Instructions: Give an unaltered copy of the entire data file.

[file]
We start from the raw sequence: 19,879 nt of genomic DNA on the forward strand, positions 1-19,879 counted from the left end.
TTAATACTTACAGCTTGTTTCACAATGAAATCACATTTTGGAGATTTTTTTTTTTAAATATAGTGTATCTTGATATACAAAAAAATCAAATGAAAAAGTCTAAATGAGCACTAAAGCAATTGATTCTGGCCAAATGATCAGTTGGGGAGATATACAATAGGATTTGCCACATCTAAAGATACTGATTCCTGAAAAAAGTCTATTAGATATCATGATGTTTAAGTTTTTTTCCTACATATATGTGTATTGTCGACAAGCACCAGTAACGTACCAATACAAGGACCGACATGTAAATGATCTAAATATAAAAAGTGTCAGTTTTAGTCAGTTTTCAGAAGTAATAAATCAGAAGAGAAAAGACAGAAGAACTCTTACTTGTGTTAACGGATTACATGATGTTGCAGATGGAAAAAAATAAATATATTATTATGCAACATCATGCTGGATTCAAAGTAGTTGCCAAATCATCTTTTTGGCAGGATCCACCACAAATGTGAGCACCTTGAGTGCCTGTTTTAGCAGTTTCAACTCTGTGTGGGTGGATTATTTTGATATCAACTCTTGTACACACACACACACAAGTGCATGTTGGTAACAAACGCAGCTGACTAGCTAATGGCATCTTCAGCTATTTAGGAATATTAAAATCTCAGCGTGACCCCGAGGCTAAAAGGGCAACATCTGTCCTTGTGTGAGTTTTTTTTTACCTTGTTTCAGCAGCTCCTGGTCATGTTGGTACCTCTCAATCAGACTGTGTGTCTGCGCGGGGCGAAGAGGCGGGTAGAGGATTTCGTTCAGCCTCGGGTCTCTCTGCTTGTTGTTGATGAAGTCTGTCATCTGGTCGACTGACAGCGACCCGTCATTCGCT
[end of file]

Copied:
We start from the raw sequence: 19,879 nt of genomic DNA on the forward strand, positions 1-19,879 counted from the left end.
TTAATACTTACAGCTTGTTTCACAATGAAATCACATTTTGGAGATTTTTTTTTTTAAATATAGTGTATCTTGATATACAAAAAAATCAAATGAAAAAGTCTAAATGAGCACTAAAGCAATTGATTCTGGCCAAATGATCAGTTGGGGAGATATACAATAGGATTTGCCACATCTAAAGATACTGATTCCTGAAAAAAGTCTATTAGATATCATGATGTTTAAGTTTTTTTCCTACATATATGTGTATTGTCGACAAGCACCAGTAACGTACCAATACAAGGACCGACATGTAAATGATCTAAATATAAAAAGTGTCAGTTTTAGTCAGTTTTCAGAAGTAATAAATCAGAAGAGAAAAGACAGAAGAACTCTTACTTGTGTTAACGGATTACATGATGTTGCAGATGGAAAAAAATAAATATATTATTATGCAACATCATGCTGGATTCAAAGTAGTTGCCAAATCATCTTTTTGGCAGGATCCACCACAAATGTGAGCACCTTGAGTGCCTGTTTTAGCAGTTTCAACTCTGTGTGGGTGGATTATTTTGATATCAACTCTTGTACACACACACACACAAGTGCATGTTGGTAACAAACGCAGCTGACTAGCTAATGGCATCTTCAGCTATTTAGGAATATTAAAATCTCAGCGTGACCCCGAGGCTAAAAGGGCAACATCTGTCCTTGTGTGAGTTTTTTTTTACCTTGTTTCAGCAGCTCCTGGTCATGTTGGTACCTCTCAATCAGACTGTGTGTCTGCGCGGGGCGAAGAGGCGGGTAGAGGATTTCGTTCAGCCTCGGGTCTCTCTGCTTGTTGTTGATGAAGTCTGTCATCTGGTCGACTGACAGCGACCCGTCATTCGCT